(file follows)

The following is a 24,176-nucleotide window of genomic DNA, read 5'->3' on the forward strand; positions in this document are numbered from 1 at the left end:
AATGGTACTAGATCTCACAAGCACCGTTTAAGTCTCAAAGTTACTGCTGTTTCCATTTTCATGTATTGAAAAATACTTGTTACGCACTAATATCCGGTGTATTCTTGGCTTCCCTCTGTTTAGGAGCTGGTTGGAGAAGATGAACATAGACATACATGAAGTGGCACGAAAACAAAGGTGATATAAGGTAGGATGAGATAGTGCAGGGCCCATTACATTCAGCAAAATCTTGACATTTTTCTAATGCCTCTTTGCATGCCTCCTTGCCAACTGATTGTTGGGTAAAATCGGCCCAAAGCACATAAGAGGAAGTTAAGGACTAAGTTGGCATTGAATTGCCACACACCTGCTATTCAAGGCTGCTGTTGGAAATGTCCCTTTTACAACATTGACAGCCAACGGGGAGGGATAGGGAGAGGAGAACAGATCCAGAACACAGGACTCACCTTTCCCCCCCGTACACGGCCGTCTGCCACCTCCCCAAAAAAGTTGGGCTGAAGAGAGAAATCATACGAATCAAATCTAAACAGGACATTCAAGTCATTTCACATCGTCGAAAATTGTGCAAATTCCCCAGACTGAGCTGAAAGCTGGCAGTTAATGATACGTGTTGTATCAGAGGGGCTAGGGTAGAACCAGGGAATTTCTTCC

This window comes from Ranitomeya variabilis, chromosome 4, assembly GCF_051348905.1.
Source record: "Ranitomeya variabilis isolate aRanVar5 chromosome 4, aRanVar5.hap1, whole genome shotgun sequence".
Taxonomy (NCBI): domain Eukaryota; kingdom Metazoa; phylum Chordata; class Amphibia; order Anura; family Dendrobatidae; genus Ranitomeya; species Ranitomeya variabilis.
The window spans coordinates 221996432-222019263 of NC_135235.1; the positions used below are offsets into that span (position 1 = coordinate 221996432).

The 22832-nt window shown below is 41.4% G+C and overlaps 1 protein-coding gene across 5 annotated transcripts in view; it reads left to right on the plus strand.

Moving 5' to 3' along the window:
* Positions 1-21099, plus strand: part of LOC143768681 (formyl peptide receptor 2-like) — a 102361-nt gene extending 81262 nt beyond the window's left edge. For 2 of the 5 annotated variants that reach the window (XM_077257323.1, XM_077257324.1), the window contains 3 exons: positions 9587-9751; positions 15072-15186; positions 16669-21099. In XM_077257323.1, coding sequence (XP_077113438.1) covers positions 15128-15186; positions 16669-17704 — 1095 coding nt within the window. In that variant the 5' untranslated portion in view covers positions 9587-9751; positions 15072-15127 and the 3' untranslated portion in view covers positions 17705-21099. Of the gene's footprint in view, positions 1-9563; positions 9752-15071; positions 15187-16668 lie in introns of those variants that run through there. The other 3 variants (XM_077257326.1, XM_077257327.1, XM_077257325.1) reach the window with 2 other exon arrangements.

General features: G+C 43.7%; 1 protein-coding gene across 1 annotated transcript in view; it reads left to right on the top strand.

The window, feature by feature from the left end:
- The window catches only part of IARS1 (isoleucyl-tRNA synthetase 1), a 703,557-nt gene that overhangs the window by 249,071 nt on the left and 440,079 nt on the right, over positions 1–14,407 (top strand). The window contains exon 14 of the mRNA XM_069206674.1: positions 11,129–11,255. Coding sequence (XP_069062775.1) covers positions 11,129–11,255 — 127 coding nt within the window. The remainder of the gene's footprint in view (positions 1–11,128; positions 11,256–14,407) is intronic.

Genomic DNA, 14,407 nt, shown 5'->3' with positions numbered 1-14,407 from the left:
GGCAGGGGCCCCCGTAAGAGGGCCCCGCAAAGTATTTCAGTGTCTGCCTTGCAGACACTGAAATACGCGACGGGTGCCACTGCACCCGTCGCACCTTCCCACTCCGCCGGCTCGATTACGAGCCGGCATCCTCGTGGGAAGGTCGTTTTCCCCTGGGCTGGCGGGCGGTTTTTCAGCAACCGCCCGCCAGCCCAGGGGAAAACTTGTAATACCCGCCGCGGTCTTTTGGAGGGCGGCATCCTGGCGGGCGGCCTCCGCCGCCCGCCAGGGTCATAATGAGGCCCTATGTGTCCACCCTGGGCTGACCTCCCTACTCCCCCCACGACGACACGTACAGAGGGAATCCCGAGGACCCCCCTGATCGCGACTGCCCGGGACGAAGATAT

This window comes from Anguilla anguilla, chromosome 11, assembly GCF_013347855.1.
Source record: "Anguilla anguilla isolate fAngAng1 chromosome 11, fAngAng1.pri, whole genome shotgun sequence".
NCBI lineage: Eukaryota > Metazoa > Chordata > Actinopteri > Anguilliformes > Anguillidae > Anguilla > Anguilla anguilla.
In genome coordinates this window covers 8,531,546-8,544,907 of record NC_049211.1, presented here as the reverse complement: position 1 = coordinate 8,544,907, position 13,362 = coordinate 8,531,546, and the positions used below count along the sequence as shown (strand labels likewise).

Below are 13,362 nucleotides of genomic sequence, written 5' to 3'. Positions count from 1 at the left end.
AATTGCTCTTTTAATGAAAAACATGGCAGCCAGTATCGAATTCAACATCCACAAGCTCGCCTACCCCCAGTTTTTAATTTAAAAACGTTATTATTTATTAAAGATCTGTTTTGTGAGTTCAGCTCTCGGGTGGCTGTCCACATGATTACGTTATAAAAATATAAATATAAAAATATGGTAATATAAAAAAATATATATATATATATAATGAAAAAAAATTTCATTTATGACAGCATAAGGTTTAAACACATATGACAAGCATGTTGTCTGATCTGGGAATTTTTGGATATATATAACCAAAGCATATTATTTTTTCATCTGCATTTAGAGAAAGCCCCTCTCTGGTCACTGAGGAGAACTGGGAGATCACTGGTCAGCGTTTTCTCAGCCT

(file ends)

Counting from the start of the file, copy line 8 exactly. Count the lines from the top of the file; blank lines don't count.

Moving 5' to 3' along the window: